If you have video cameras installed inside and outside your home, that’s okay, too. To comply with privacy laws, you only need to post a warning sign visible to all visitors that video and audio surveillance is in use at this property. Adding that warning to the “broker remarks” on the MLS provides proof that you did notify all visitors, through their agent, of the video and audio monitoring present in your home. (The MLS system keeps a record of each and every change to the MLS listing, allowing you to prove that the warning was there from the beginning and not added later.)

If you don’t want your agent to install a lockbox containing the key to your home, that can be arranged. Just have the showing instructions say, “Seller will let you in and then step outside during the showing.”

Speaking of lockboxes, I recommend against the kind of lockboxes with dials, because anyone can look at the lockbox while it is open and see what the code is. That’s why we only use lockboxes with push buttons.

Electronic lockboxes are becoming more common in our market. The most common brand is SentriLock. Electronic lockboxes record the time when each agent enters and leaves the home, and showing agents can only use their access code for the approved date, not come back a second time without asking for a second showing.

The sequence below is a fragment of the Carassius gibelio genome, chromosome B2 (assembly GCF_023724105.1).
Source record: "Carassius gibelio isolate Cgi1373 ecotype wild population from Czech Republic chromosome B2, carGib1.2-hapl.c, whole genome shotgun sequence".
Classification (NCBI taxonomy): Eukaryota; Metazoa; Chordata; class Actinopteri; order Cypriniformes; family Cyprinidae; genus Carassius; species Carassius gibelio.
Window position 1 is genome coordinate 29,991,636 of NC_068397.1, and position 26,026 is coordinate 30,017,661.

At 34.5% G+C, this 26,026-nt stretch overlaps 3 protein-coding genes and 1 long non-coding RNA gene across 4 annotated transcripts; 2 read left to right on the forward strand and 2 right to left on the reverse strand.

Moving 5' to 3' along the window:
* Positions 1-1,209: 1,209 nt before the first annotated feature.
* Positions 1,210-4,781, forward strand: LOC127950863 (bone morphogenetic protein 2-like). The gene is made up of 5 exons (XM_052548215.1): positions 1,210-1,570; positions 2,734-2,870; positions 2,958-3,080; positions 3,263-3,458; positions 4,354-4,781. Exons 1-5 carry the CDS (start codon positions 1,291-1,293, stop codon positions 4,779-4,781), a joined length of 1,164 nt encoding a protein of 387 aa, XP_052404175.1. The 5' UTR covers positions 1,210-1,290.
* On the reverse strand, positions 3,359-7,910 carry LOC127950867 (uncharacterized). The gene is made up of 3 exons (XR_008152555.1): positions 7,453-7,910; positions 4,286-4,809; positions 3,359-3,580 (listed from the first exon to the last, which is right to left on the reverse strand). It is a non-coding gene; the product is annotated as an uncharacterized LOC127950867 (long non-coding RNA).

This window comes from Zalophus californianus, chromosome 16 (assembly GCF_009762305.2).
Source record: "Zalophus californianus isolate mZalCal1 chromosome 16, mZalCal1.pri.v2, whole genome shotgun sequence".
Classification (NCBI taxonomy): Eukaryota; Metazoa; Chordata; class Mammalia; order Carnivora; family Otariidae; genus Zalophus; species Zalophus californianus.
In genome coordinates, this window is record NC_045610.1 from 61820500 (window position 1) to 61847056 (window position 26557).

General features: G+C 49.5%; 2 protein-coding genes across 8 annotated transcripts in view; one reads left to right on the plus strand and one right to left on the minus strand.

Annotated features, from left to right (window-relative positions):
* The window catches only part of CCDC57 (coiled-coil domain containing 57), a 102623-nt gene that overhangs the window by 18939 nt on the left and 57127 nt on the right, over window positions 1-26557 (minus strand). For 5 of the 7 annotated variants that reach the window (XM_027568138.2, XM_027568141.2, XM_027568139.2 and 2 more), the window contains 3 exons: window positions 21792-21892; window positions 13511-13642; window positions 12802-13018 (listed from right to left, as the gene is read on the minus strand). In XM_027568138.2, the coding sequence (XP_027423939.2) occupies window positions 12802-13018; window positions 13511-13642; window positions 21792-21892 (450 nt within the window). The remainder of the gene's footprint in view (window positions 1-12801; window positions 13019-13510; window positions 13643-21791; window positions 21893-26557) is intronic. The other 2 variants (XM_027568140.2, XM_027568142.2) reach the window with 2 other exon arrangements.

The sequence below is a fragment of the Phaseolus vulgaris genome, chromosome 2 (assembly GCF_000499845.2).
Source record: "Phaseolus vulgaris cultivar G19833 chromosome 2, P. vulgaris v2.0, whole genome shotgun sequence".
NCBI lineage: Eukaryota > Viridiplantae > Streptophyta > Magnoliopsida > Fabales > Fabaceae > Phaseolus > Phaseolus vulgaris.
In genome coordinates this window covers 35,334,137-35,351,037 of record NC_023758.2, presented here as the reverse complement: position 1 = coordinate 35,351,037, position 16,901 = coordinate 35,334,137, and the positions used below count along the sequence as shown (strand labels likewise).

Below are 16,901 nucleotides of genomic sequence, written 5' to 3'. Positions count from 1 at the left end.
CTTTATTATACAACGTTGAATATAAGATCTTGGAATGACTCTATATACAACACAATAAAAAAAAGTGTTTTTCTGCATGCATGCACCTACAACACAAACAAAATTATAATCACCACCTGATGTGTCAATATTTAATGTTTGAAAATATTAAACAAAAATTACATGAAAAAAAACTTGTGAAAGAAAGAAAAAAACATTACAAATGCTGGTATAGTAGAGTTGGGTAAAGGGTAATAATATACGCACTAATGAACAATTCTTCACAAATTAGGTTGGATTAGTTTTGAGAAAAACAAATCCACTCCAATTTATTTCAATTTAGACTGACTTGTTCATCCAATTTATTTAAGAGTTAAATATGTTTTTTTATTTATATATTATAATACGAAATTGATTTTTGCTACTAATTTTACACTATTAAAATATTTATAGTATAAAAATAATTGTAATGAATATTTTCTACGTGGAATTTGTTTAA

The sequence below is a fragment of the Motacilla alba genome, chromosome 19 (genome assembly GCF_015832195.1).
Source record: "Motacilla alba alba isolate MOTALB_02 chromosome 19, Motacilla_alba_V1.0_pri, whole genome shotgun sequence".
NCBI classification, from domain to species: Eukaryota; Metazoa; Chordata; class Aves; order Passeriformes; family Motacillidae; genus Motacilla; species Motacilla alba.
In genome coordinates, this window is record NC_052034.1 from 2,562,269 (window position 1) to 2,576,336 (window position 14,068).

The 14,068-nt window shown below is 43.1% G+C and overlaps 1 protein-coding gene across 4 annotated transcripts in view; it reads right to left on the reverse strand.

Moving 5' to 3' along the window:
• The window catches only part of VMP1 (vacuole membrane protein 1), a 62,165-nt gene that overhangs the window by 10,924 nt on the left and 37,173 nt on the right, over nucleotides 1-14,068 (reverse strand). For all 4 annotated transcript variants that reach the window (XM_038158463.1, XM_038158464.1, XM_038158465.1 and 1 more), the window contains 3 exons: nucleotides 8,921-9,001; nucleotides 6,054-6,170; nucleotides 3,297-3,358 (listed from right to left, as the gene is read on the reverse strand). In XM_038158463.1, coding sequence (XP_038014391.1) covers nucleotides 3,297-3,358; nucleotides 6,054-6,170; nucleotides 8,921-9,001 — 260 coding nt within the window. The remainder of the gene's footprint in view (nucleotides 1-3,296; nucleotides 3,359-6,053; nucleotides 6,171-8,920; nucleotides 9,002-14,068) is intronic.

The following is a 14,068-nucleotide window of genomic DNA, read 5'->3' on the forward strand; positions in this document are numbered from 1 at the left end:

Normally, we don’t tell the seller the code to the lockbox, because we don’t want the seller to give that code to a friend or cleaning person without our knowledge. However, I have on occasion given that code to a seller who wants to remove the key overnight.

I don’t want readers to get the impression that security is a big problem in our market. In two decades of listing homes, I have never had an incident where a visitor (including at open houses) stole something from one of my listings. Every licensed real estate agent has been fingerprinted and had a criminal background check done on them when they were licensed. They could lose their license and livelihood if they were later convicted of a felony. They would also put their license in jeopardy if they were to give a lockbox code to a buyer.